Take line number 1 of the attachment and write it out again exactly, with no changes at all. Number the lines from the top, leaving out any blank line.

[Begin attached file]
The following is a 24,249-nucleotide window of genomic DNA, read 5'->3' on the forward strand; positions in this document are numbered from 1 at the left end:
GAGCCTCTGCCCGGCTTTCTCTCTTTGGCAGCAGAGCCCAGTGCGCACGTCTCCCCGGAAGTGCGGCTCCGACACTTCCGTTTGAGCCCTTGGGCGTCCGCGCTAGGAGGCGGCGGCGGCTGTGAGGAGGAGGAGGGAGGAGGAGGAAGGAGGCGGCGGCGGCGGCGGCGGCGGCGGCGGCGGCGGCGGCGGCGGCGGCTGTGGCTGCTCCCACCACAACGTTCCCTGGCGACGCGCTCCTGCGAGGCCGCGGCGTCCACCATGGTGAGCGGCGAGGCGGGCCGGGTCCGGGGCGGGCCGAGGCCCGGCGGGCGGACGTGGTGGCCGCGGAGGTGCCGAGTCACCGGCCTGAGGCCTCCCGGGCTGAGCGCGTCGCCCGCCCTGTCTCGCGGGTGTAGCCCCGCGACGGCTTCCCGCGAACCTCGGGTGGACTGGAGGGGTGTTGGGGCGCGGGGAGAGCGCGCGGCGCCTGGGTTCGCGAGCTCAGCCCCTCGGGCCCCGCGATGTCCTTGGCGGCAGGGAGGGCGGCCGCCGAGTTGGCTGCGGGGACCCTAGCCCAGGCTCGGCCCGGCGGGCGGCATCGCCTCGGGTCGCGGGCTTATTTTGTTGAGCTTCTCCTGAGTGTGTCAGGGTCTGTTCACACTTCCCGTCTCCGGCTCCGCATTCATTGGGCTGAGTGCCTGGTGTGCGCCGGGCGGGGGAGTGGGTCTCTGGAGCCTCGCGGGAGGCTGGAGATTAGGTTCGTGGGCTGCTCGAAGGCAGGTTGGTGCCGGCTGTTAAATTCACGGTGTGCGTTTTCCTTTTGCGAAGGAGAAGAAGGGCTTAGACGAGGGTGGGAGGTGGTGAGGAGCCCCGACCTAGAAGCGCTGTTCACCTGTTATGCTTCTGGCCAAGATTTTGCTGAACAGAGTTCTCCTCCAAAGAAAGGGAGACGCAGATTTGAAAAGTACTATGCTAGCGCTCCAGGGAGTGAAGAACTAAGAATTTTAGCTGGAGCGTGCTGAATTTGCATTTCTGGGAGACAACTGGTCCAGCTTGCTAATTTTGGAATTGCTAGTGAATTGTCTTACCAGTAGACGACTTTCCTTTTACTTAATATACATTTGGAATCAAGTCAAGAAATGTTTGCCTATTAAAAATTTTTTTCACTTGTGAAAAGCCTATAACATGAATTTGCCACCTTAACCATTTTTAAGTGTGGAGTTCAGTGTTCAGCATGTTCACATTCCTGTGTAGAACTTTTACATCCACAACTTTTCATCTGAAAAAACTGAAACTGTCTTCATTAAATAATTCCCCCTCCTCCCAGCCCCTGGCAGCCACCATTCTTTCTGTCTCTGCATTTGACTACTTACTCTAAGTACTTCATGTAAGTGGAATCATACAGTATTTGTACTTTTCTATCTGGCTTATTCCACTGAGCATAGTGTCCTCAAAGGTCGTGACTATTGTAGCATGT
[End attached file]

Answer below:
The following is a 24,249-nucleotide window of genomic DNA, read 5'->3' on the forward strand; positions in this document are numbered from 1 at the left end: